Chelsea Yang is used to seeing the world in shades of grey. The interplay of shadow and light has always held a certain fascination for the Cherry Hill High School East sophomore. This spring, Yang’s art instructor told her about the Congressional Art Competition, and she issued her a challenge: to take a risk and dive into the world of color.
The risk certainly paid off for Yang’s whose painting titled “A Meaningful Visit” is currently hanging at the United States Capitol Visitors’ Center in Washington, D.C. Yang won first place in New Jersey’s First Congressional District in the 2019 competition.
Yang said she’s always had a passion for art. She recalls drawing as far back as first grade, and since then, shading has been her first love. She’s worked in water colors and acrylics from time to time, but Yang felt most at ease with a pencil and paper in hand.
Once Yang decided to enter the competition, she began thinking about the homecoming videos she’d seen on YouTube of soldiers returning to their families. She wondered what happened to the children whose parents don’t come home and how do they react? She thought about how when children have an accomplishment, their first reaction is to run and show their parents. With “A Meaningful Visit,” Yang wanted to show how even though a young girl may have lost her father, her first reaction is still to visit his grave and show him her accomplishment.
The piece took approximately two months to complete. Yang decided to snap some photos to base her piece off of, so she and her mother visited cemeteries to scope out a location. Yang used her mother and a young girl from church as models in her photos, and from there, she narrowed it down to one image to paint.
Yang began by sketching out the piece before she went in with any of the acrylic paint. She said in the beginning, she felt a bit rusty with the colors, but she persisted. She said compared to shading, it’s often more difficult to see the whole picture because so much time is spent adding in tiny amounts of color.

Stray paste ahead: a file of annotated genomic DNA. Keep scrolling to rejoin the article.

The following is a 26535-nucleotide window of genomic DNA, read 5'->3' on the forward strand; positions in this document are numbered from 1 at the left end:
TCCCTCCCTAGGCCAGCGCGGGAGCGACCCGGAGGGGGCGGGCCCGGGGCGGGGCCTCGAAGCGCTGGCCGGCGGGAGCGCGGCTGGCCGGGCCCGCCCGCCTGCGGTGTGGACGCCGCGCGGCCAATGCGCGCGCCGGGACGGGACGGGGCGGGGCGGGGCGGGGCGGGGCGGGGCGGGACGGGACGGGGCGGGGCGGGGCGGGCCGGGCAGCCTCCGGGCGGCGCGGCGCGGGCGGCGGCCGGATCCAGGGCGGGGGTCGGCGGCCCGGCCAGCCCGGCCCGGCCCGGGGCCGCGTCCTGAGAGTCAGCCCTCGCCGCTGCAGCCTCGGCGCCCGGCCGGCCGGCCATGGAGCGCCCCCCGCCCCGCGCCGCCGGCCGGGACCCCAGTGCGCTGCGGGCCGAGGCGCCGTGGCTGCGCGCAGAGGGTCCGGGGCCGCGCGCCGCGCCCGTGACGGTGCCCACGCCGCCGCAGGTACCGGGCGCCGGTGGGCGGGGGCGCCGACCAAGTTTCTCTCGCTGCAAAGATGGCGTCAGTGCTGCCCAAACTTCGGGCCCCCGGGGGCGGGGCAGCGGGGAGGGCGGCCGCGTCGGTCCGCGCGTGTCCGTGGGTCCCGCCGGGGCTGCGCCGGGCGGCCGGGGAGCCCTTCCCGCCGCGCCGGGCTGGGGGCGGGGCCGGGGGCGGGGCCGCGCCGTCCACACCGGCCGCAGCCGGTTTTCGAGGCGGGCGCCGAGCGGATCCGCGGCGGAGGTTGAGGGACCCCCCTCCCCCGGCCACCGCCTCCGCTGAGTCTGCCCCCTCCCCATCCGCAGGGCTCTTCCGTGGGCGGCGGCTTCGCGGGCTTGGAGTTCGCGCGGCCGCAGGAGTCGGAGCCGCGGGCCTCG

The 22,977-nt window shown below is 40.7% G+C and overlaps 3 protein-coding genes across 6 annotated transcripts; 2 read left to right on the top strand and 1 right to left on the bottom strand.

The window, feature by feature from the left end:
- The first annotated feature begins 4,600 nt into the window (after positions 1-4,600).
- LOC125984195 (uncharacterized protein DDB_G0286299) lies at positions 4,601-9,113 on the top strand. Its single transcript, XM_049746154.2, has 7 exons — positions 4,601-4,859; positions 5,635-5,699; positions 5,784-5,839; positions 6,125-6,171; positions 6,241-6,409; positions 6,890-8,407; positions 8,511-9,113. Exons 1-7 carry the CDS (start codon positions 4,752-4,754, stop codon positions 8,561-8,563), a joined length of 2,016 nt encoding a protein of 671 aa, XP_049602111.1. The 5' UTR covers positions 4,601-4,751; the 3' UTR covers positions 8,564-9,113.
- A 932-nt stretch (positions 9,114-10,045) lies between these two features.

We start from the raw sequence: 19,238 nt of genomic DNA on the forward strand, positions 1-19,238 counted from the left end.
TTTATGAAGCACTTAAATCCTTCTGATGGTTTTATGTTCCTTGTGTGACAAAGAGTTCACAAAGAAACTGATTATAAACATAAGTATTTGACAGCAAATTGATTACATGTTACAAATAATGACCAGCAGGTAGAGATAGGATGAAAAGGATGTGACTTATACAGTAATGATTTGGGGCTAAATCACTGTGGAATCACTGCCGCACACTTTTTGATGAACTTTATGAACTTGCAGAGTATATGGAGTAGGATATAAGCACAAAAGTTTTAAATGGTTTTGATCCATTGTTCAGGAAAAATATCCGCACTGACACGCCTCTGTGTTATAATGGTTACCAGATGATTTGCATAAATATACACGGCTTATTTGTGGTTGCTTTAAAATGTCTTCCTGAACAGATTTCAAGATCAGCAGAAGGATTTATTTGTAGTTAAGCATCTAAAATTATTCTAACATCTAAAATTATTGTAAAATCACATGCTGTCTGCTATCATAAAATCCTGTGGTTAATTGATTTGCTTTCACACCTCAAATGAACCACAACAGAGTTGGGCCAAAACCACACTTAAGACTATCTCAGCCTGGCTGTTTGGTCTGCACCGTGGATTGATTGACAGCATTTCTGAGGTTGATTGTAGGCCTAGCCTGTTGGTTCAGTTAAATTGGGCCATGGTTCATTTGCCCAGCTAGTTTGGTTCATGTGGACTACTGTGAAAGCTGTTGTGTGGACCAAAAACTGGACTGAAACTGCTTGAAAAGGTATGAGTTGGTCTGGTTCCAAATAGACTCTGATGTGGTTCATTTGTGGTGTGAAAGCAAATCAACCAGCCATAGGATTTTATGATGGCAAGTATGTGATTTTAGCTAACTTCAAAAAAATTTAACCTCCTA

When she learned her piece was selected, Yang was shocked. She said part of her knew she had worked hard on the piece and tried her best, but she wasn’t sure she how she’d compare.
“It feels amazing that mine could be among other amazing artists,” Yang said. “I’m just speechless.”
While Yang doesn’t plan on pursuing art as a career, she always anticipates it being part of her life. She said it’s how she channels her creativity. In the past, she used to write, but she didn’t like it as much because she couldn’t visualize what she was writing about.
“I really like art because it’s just an easy way for me to show what i’m thinking about and let other people know what I’m thinking about,” Yang said.
Yang takes art classes at Pictureland – Shing Studio in Cherry Hill, and in her spare time, Yang also uses her art to bring joy to others by drawing portraits for seniors at local senior centers.
At school, Yang is a member of the East swim team, and last year, she was a part of a Chinese Folk Dance team that made it to the final five in the Star Dance Alliance 2018 World Championship.
While her friends and classmates know she’s an artist, she doesn’t usually share her work publicly outside of her community service work. She said the competition marks the first time her work will have gone public in a major way – and in the nation’s capital of all places.